Almost every building on the island was destroyed by the storm surge, 10 people were killed, and 10 more persons reported missing and were later declared dead by the Cook Islands Coroner.

“It’s such a small community, everyone knew each other, they were all like family. It was just so sad,” Rattle says.

“It still makes me cry today.”

Rattle remembers how things changed in the community following Cyclone Martin, especially in the way families dealt with their grief.

“When somebody dies in Manihiki, that person’s burial is like a Royal family member dying. The whole community comes together. It’s a grand affair, you have people lining the road, carrying it from the road to the church,” Rattle says.

“So, what was sad about Cyclone Martin was the fact that the people lost weren’t able to have that sort of burial.

“But what was beautiful later was there was a monument built on the beach, which people could go back to pay their respects.”

Resilience is a word that is peppered throughout Rattle’s recollections of Cyclone Martin. She recalls how people would “try anything” to maintain a semblance of normality.

“Men would rescue bikes which had been submerged in water, and somehow getting them to start again. It was incredible,” Rattle says.

She recalls that it was “mostly men” who had been left behind in the aftermath of the cyclone, with most women and children evacuated to Rarotonga.

“We had these guys working really hard, clearing the road, clearing the debris so you could move around the island without hurting yourself. At the end of the day, the men would all congregate at the makeshift centre,” Rattle says.

“What saved so many of them was their faith. They would sing their hearts out. I would watch the sheer emotion that they brought to those church songs, and to the reading of passages from the Bible.”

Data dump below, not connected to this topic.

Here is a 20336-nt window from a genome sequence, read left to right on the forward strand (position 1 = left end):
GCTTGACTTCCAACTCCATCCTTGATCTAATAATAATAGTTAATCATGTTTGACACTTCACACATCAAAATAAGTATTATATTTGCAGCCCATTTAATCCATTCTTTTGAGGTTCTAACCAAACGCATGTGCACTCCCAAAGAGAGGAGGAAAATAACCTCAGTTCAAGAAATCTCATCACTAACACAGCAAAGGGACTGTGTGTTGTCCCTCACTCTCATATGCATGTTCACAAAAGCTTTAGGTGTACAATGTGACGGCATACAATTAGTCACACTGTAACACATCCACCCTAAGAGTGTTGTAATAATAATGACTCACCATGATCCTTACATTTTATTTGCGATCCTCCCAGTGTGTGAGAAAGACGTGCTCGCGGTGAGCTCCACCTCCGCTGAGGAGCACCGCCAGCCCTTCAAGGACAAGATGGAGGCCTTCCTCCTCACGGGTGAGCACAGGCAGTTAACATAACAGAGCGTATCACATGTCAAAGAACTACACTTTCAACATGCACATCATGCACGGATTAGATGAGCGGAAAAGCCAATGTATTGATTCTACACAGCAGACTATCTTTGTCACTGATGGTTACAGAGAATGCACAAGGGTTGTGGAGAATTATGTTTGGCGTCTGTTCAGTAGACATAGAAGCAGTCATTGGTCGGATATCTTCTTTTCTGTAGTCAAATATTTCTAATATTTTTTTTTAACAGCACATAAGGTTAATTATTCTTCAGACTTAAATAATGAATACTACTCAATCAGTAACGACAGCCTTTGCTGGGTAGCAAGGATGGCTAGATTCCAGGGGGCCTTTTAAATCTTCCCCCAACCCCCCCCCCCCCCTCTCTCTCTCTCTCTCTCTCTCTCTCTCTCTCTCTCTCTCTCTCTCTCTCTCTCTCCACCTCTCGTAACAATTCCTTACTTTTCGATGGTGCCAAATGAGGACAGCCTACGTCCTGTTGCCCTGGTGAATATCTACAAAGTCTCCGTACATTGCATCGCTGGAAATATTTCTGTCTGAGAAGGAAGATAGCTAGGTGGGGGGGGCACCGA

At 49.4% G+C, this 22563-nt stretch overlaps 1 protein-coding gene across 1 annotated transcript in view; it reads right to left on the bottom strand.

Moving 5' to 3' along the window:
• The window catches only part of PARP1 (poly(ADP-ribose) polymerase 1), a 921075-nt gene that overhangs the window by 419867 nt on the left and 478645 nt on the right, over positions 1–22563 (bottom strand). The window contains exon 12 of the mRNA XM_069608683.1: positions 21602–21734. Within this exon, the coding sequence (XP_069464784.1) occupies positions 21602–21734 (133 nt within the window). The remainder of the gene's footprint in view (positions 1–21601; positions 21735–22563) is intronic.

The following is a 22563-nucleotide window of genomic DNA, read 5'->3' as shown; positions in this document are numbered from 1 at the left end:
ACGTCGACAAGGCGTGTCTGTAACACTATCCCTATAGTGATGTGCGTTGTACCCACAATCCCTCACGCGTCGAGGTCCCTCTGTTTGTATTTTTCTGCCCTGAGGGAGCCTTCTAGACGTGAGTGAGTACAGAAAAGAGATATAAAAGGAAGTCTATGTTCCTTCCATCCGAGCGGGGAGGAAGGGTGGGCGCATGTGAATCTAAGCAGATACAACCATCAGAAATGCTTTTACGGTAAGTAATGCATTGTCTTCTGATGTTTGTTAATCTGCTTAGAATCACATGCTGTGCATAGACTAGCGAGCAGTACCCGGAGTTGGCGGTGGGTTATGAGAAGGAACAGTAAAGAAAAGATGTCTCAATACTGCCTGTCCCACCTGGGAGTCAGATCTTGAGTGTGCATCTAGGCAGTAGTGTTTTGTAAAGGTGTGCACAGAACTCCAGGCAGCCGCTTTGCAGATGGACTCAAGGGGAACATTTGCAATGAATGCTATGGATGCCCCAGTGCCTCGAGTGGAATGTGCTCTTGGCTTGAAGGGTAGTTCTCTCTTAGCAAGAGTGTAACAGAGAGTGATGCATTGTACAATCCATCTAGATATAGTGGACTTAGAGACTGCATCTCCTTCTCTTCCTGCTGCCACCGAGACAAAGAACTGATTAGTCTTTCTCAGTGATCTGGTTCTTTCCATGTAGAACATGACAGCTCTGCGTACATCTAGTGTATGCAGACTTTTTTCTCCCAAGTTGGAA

A Royal New Zealand Air Force Hercules evacuated two-thirds of Manihiki to Rarotonga after Cyclone Martin. PHOTO: RNZAF 18102586

Despite the sheer damage wrought and lives lost, Rattle believes if it weren’t for the response from all the different agencies – from the Australian and New Zealand and Cook Island governments to non-government organisations such as Red Cross – it could have been even worse.

“The Red Cross was just so, so busy throughout the six or so weeks after the Cyclone,” Rattle says.

“We started bringing in shorts and singlets and clothes for all the people helping out. It was a way to keep morale high during what was an often-traumatic event.

“But it was also simple things – people wanted paper and pens so they could write back to their families.”

After Cyclone Martin, more than 360 people on Manihiki, about half the island’s population, were evacuated to Rarotonga.

“You have this island with such natural beauty. People who live on the island are very resilient. They put up with the hardship of the costs of shipping and airfares. Those who live there do so because they love it,” Rattle says.

“Being able to access food from the sea, food from the land is quite something.

“But I don’t think you ever get over an event like Cyclone Martin. It was a once in a lifetime event.

“Although I feel sad at what remains lost and will never return, when I go back to Manihiki, I still love the island for what is there. It feels like home.”